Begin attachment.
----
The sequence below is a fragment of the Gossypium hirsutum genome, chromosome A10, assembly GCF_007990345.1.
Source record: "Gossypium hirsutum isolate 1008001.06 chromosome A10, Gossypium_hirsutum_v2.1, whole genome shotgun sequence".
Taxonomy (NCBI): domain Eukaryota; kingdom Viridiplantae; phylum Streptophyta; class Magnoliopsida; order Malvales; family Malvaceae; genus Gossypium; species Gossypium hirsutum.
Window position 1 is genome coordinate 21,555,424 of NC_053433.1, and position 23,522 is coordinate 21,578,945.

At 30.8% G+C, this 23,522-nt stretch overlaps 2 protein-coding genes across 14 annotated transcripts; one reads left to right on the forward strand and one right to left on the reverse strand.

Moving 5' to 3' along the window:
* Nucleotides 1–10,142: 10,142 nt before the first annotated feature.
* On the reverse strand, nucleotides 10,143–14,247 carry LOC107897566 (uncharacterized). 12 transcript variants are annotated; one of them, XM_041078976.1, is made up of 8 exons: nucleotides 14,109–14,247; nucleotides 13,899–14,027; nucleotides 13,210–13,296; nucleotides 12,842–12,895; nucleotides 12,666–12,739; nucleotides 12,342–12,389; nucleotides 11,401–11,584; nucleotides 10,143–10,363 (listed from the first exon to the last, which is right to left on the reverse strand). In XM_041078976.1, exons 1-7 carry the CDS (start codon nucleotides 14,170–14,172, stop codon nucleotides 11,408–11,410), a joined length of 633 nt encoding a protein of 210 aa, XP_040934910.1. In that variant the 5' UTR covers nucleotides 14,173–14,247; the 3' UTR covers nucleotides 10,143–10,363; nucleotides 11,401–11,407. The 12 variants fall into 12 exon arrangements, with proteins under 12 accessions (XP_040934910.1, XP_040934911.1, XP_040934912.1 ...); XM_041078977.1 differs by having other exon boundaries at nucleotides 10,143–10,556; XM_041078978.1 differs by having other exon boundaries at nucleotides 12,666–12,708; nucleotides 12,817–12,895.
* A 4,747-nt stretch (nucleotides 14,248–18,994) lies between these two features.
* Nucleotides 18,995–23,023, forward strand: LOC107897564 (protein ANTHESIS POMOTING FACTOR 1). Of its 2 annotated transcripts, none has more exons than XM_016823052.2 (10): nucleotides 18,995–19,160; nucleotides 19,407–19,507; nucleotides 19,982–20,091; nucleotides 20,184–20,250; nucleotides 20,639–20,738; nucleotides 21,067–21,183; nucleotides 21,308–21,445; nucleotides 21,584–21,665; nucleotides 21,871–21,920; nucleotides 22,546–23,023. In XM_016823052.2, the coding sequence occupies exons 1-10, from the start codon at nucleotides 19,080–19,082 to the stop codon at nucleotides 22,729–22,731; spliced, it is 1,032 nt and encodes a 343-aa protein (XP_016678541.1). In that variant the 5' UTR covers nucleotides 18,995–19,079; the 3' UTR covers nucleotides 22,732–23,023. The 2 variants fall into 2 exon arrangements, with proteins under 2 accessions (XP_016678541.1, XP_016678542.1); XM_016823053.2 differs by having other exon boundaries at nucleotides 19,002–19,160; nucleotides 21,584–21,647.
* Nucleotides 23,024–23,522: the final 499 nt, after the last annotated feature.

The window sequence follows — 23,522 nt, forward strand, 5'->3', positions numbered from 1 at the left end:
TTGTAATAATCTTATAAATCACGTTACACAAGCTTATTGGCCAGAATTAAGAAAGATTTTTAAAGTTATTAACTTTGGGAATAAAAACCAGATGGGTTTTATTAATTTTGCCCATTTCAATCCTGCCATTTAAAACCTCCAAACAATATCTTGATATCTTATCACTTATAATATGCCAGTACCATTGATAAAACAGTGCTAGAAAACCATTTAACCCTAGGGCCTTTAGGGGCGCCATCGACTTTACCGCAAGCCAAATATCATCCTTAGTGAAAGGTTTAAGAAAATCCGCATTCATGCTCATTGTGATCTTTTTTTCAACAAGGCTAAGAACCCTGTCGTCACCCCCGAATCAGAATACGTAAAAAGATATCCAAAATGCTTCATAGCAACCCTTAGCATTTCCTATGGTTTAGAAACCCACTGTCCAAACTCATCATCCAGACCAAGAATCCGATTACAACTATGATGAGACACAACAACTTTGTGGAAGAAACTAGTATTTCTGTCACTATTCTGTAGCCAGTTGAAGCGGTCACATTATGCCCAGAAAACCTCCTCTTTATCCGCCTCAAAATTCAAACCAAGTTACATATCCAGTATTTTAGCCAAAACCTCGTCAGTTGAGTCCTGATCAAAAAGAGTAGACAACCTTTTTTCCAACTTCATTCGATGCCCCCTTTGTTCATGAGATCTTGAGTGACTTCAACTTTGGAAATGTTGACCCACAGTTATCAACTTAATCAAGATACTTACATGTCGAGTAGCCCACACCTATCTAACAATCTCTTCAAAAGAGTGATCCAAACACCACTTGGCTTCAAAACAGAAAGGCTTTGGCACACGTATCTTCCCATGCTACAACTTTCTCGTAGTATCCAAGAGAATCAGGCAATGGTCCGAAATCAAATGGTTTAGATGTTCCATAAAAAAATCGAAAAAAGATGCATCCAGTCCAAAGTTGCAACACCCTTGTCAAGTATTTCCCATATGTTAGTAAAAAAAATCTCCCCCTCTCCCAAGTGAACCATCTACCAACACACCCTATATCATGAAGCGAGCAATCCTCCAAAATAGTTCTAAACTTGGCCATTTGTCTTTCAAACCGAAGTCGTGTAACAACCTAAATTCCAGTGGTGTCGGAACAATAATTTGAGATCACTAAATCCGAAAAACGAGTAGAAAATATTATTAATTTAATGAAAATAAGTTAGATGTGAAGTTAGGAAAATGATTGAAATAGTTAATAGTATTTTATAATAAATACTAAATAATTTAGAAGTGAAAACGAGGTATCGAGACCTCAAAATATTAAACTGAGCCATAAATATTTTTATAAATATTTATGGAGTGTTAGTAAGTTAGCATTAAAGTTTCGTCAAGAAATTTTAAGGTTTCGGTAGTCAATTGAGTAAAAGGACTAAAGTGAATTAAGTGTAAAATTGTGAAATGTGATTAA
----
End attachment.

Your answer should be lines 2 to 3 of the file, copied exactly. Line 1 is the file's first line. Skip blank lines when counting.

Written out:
Source record: "Gossypium hirsutum isolate 1008001.06 chromosome A10, Gossypium_hirsutum_v2.1, whole genome shotgun sequence".
Taxonomy (NCBI): domain Eukaryota; kingdom Viridiplantae; phylum Streptophyta; class Magnoliopsida; order Malvales; family Malvaceae; genus Gossypium; species Gossypium hirsutum.